SwiftWater has access to an expansive network of water-wells across a half-million acres of the Delaware Basin and Midland Basin. Our network of strategically located wells also includes all the necessary permits and SUAs. When a customer needs water, we consult our map and identify the best source in terms of proximity, delivery, and the required volumes.

Is the sourced water clean or does it require treatment?

Our sourced water is clean, even potable, and requires no treatment prior to use in frac operations. It’s also ideal for blending with recycled flowback and produced waters.

Does SwiftWater deliver cost efficiency to customers?

Yes, because SwiftWater serves as a one-stop shop, handling all the permits, SUAs, delivery, and invoicing, our simplified logistics delivers value and cost-efficiency in the overall water sourcing process.

Does SwiftWater water sourcing align with ESG concerns?

Absolutely. SwiftWater is dedicated to addressing environmental, social, and governance concerns, which are now foremost among both the public and investors. One way we’re doing this is through improved water delivery infrastructure in the basin, transferring more water via water lines instead of by truck. Fewer trucks on the roads means less noise, less traffic, and fewer emissions, all of which align with the environmental and social concerns of local communities.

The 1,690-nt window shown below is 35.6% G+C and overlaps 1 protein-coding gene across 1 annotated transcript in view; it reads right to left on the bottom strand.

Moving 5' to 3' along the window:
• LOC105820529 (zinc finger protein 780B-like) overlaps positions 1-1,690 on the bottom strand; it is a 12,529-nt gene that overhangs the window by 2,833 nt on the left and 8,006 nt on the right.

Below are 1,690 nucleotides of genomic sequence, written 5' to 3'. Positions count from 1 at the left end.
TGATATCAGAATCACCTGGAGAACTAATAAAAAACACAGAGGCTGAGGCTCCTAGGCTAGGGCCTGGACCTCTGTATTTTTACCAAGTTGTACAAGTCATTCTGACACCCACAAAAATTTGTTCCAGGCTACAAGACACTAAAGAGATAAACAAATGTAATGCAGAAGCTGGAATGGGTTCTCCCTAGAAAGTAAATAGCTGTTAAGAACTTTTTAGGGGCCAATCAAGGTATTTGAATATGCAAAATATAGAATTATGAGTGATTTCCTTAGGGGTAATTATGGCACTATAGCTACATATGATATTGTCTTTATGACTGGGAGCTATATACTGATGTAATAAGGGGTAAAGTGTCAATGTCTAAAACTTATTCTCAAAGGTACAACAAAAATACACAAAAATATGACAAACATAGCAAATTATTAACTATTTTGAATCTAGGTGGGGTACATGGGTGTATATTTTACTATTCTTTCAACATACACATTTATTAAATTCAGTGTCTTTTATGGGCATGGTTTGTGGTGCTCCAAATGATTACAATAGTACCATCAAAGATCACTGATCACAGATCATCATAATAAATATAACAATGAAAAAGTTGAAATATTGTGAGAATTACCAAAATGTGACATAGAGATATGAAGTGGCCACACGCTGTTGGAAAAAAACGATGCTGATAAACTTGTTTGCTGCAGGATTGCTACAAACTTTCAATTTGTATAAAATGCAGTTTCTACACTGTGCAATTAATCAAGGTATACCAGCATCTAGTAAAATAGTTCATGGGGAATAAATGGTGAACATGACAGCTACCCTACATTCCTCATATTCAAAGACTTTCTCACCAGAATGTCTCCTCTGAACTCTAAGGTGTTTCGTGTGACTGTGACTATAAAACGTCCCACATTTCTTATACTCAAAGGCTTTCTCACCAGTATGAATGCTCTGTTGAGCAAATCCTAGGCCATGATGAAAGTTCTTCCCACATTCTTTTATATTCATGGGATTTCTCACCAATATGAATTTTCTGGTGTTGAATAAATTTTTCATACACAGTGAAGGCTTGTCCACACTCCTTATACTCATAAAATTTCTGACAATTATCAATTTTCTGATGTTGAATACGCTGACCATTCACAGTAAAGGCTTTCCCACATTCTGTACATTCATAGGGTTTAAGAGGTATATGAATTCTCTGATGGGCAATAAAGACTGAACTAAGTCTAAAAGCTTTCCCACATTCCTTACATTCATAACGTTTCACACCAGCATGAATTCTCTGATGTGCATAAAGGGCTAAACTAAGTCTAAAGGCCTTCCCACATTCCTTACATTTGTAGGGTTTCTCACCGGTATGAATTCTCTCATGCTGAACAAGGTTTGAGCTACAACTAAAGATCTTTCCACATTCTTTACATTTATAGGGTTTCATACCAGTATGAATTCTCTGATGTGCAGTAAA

In terms of governance, which is about how we conduct business, moving water via water lines enables us to fulfill the ever-rising demand for water while also reducing the costs and risks associated with trucking. Trucks remain necessary where we cannot run water lines, but most of the water is now moved via water lines.

What is the current key challenge with overall water management?

Given the volumes of produced water generated by frac operations, the main challenge is disposing of it in salt-water disposal wells. SWD (or injection) wells are becoming a less attractive option due to their shrinking capacity, environmental impact, and potential seismicity, so we should expect permitting for these wells to become even more stringent in the years ahead.

The alternative to disposing produced water is to recycle it, and while recycling may seem like an issue separate from sourcing, balancing water scarcity with water needs should inspire operators to take a more holistic view of water usage and think of recycling as a component of the overall water sourcing process. Yes, frac operations require a significant amount of freshwater upfront, but as soon as the huge volumes of produced water begin flowing to the surface, a smart recycling program can reinforce and add value to an already sound water-sourcing program.

SwiftWater is in business to address our clients’ frac-water needs. We understand that not only having adequate and timely supplies of high-quality water is critical to successful unconventional projects, but also that water is essentially a commodity now, one that impacts profitability, efficiency, production, and ESG concerns. Given the value of water, especially in the Permian Basin, operators need a water-sourcing partner they can trust.

[1] Texas Railroad Commission, “Permian Basin: Information & Statistics,” at rrc.texas.gov.